So you've taken a step towards preventative health care and had a mammogram. That's great! Now comes the tough part: waiting for results. As you ponder all the possibilities, here are some thing to know that will help you understand the mammogram results:
Doctors categorize the results of a mammogram into six groupings based on the potential of whether or not the patient may have cancer.
Category 1: Negative: The findings were normal. There are no lumps, calcifications or distorted structures.
Category 2: Benign (non-cancerous) finding: The results may have included calcifications or other abnormalities, but the doctor was not suspicious that they were or would become cancerous. No further testing is needed.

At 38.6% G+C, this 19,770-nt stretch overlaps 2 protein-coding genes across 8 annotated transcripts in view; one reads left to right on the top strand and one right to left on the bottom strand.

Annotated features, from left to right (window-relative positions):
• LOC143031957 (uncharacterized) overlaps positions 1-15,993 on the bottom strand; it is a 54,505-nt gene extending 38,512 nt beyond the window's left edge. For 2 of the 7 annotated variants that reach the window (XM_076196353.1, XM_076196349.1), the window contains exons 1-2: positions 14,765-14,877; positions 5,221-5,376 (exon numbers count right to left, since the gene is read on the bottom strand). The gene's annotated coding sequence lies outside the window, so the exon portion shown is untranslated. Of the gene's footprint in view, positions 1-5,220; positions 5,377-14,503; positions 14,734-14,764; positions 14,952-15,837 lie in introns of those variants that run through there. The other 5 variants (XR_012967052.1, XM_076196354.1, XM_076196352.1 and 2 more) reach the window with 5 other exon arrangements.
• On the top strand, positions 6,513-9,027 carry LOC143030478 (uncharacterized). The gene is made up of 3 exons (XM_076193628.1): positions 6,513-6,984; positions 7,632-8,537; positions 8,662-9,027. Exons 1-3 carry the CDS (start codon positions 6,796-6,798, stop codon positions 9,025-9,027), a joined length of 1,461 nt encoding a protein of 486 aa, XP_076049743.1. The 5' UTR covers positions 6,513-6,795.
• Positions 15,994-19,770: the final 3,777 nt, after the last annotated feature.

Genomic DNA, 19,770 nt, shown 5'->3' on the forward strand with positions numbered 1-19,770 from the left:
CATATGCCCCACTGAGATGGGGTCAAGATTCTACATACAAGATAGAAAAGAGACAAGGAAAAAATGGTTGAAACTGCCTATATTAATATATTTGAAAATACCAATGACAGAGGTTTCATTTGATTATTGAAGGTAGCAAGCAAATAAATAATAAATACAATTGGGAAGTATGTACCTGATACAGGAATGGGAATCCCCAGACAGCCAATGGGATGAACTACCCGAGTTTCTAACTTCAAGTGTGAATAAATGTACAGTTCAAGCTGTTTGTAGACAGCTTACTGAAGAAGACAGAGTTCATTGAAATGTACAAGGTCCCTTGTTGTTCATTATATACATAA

Category 3: Probably benign: If your radiologist sees something abnormal and recommends testing, he or she may label your mammogram a category three result. According to The American Cancer Society, there is more than a 98 percent chance that this will not become cancer, but you may be asked to return for follow-up imaging in several months to keep an eye on the area and ensure that you are healthy.
Category 4: Suspicious abnormality: The radiologist has seen the imaging and thinks it is possible that the breast abnormalities could be cancerous. This does not mean you for sure have cancer. Instead, a biopsy is often recommended in order to ascertain if cancer is present.
Category 5: Highly suggestive of malignancy: This means it is very likely the findings are cancerous. Results in this category have a 95 percent chance of being cancer, so a biopsy is strongly recommended.
Category 6: Known biopsy-proven malignancy When someone has already been diagnosed with cancer via a biopsy and has a mammogram, his or her results are considered category six. These tests are often given to see how well treatment is working to kill the cancerous tissues.Whizzco